Okay, here goes from memory and what notes I recorded for myself on my cel phone.
I gassed and reset my mileage counter here in PV at 08:30 Saturday am and left the Libramento turning into Col. Buenos Aires. Note that all distances are in miles and speeds in mph as that is what my Jeep shows. I took a bunch of pics, mostly while driving. Some of the best (or worst) areas, depending on how you look at it, I did not have the time or nerve to let go of the wheel or look away long enough to find my camera to take pics. I can say it was one of the most spectacular trips of a lifetime and I have done this type of trip in the Canadian Rockies.
Voice notes on my phone: 9:15 am I was 11 miles out of PV. Cold, stopped to put on my jacket.
Voice notes on my phone: Mile 14 was the pic of the sign showing Talpa/La Huerta 22km.
The trail or road if you call it that is well marked with signs ‘till you get to the Cuale turn off. There the sign had been broken off and was placed on the wrong side of the road. The turn to Talpa is to the left, somewhere past the photo that shows El Nogal. It is quite obvious as the road to Cuale looks much better and more traveled.
Voice notes on my phone: Mile 15 was the pic of the sign showing Cuale/PV
I have two photos there of the Jeep parked at the sign. Take the water puddle road to the left. A couple of miles up you will find a branch in the road with a marker showing Talpa. That’s the one. The road was good here but never more that 20 to 30 mph.
A few pics further you will see a washout on the road. The right side, which you can not see, was a few thousand feet down. Yikes.
Voice notes on my phone: Mile 15 to Mile 18, a real goat trail. 4x4 very comfortable in the tight soft sandy turns. Real narrow, real sandy and lots of washouts and up into the clouds.
There was always enough room for a car but sometimes it felt real narrow and I did not take my eyes off the road. I would recommend a car with good clearance and good tires as there are areas with lots of sharp rocks on the road and areas that have very soft sand. The switch backs on the road are tight and you almost have to come to a stop to make some of the corners. If you had an empty ½ ton pickup, I think you might spin out. I could have done it all in 2 wheel drive but the 4x4 sure made it feel a lot more secure. Some areas were 1st gear and I never got out of 2nd gear for most of the pass.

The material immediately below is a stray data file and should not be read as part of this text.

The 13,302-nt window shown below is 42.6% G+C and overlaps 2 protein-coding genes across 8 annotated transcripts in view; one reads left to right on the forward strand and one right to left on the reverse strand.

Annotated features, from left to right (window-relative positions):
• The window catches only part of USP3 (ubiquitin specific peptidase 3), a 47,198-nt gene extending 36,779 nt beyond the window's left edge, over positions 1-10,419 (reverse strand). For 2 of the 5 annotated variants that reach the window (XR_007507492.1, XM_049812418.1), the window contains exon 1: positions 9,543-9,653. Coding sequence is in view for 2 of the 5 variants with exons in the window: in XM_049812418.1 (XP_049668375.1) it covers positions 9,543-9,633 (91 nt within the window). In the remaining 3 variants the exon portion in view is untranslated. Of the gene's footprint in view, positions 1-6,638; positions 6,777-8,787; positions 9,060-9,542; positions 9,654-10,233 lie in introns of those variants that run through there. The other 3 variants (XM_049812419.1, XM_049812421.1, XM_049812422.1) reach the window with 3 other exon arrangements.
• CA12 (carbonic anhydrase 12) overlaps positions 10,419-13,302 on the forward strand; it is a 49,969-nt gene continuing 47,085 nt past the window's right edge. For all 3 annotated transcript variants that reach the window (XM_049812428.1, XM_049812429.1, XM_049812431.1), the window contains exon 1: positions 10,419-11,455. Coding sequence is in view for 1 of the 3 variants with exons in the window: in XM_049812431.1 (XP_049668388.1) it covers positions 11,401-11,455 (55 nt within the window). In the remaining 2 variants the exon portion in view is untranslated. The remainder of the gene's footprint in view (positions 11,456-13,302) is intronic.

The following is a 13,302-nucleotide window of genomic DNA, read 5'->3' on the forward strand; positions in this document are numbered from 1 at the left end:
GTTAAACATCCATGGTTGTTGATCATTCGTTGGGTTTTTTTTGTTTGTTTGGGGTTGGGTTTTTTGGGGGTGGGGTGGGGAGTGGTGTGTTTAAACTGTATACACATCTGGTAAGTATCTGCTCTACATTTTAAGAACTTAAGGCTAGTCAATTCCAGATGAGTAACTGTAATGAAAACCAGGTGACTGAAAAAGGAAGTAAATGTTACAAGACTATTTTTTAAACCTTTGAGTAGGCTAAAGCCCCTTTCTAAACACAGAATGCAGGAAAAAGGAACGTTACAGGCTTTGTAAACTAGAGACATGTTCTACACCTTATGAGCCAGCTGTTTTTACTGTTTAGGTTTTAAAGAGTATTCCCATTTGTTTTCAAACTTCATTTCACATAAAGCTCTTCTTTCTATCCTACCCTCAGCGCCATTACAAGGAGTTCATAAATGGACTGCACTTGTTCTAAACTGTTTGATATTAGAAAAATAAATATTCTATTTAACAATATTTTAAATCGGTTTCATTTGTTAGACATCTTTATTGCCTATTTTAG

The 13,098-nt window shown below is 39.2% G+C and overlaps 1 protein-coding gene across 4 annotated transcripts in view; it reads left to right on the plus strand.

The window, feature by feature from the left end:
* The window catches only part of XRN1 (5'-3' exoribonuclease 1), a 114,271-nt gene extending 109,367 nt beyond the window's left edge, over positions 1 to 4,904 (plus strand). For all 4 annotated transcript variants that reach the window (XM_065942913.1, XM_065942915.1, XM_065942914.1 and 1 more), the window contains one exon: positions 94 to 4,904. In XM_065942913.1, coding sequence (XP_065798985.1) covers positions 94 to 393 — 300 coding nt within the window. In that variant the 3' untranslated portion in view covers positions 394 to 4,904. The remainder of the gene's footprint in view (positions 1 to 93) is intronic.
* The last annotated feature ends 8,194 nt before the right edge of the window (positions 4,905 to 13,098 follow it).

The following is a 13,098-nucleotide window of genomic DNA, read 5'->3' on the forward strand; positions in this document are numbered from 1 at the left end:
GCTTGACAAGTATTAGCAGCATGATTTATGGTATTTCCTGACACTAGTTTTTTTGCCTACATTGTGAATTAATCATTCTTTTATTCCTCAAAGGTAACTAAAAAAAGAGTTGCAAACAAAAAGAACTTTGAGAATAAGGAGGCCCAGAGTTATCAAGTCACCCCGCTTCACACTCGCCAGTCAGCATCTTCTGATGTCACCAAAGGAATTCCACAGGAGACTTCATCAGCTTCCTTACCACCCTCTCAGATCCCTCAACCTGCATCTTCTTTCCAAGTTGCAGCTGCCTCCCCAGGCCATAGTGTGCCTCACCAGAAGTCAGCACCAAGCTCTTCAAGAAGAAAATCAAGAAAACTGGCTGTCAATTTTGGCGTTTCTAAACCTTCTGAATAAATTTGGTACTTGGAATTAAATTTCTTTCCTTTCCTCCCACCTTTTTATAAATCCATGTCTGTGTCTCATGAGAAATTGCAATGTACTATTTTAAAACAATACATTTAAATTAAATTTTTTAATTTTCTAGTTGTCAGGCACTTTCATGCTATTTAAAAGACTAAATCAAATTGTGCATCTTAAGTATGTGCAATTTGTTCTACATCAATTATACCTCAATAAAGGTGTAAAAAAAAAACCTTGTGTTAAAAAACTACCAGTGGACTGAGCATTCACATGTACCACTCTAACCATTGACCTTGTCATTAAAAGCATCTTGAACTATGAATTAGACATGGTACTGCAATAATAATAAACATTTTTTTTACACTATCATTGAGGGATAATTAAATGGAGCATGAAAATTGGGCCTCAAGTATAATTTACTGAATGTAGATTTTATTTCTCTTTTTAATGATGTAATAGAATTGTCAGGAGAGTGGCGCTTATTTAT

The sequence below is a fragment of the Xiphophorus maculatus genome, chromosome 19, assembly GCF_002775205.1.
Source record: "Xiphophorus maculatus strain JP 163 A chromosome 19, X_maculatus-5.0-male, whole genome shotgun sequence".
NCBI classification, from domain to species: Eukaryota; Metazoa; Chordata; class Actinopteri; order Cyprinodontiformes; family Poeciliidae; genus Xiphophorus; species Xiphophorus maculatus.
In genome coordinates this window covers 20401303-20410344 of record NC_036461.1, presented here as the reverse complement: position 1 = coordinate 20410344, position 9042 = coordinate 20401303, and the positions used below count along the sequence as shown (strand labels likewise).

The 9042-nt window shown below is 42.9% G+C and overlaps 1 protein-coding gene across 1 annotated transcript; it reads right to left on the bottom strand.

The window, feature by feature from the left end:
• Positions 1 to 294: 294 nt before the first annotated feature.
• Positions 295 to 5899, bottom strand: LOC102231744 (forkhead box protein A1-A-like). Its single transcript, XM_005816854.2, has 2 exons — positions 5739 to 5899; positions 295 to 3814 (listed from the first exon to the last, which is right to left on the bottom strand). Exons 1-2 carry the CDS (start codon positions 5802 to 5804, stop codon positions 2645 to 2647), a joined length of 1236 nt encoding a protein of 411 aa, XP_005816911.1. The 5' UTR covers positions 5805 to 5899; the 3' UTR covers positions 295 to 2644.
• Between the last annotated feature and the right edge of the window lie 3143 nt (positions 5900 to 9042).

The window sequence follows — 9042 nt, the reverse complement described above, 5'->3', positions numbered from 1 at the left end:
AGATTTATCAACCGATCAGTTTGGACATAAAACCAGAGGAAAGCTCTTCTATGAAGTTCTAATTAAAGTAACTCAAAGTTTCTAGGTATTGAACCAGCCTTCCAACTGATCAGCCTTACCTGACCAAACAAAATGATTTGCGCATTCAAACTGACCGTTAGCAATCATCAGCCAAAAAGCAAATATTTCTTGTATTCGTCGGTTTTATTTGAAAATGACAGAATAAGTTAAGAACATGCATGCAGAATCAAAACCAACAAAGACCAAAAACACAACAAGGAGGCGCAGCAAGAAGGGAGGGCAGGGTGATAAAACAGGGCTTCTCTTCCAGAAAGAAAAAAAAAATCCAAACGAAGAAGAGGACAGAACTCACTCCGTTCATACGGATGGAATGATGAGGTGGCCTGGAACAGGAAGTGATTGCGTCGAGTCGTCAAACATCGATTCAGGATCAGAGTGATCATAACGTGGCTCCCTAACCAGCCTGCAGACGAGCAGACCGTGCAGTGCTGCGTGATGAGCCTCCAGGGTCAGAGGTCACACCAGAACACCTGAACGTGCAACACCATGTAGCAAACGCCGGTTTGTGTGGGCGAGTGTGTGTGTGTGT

Photos 1857 shows a river valley after the pass. The photo does not do it justice. This was about 2 or 3 thousand feet down. Spectacular!
Voice notes on my phone: Mile 36 I thought I was in the Talpa valley. Not so. Just another high mountain plateau.
The photo of the ranch with the red truck was at the bottom of what I thought was the valley but it turned out to be a high mountain plateau. The rancher had a gate I had to open before fording the river on a concrete pad. He was there to be sure I closed the gate. Very friendly guy and we visited for a few minutes.
From here the road was mostly downhill, very steep but second gear held it most of the time without braking much. Again the 4x4 was comfortable as all four wheels engine braked. In two wheel drive the back wanted to slide and change ends with the front. You can see the extreme switch backs in one of the photos.
Voice notes on my phone: 44 miles back to the asphalt about 10 miles north of Mascota. About 3 to 3 ½ hours asphalt to asphalt